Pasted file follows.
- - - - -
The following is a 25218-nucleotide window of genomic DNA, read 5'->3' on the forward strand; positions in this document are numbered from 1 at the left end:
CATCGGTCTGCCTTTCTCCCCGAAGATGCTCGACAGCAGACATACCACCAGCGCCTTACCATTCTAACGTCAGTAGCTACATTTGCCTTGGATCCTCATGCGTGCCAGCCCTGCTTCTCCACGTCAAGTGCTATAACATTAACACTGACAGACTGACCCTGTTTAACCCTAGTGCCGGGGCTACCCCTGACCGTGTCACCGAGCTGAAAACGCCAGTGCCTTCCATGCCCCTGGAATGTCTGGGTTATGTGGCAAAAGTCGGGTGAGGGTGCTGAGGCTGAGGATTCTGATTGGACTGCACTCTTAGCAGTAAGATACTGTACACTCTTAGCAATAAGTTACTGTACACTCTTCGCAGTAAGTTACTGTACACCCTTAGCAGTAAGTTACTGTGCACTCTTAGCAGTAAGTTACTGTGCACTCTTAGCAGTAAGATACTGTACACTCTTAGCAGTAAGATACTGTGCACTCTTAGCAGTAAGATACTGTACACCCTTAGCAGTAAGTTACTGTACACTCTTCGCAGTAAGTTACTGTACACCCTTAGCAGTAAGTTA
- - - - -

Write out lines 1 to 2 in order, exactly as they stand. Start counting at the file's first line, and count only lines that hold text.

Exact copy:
The following is a 25218-nucleotide window of genomic DNA, read 5'->3' on the forward strand; positions in this document are numbered from 1 at the left end:
CATCGGTCTGCCTTTCTCCCCGAAGATGCTCGACAGCAGACATACCACCAGCGCCTTACCATTCTAACGTCAGTAGCTACATTTGCCTTGGATCCTCATGCGTGCCAGCCCTGCTTCTCCACGTCAAGTGCTATAACATTAACACTGACAGACTGACCCTGTTTAACCCTAGTGCCGGGGCTACCCCTGACCGTGTCACCGAGCTGAAAACGCCAGTGCCTTCCATGCCCCTGGAATGTCTGGGTTATGTGGCAAAAGTCGGGTGAGGGTGCTGAGGCTGAGGATTCTGATTGGACTGCACTCTTAGCAGTAAGATACTGTACACTCTTAGCAATAAGTTACTGTACACTCTTCGCAGTAAGTTACTGTACACCCTTAGCAGTAAGTTACTGTGCACTCTTAGCAGTAAGTTACTGTGCACTCTTAGCAGTAAGATACTGTACACTCTTAGCAGTAAGATACTGTGCACTCTTAGCAGTAAGATACTGTACACCCTTAGCAGTAAGTTACTGTACACTCTTCGCAGTAAGTTACTGTACACCCTTAGCAGTAAGTTA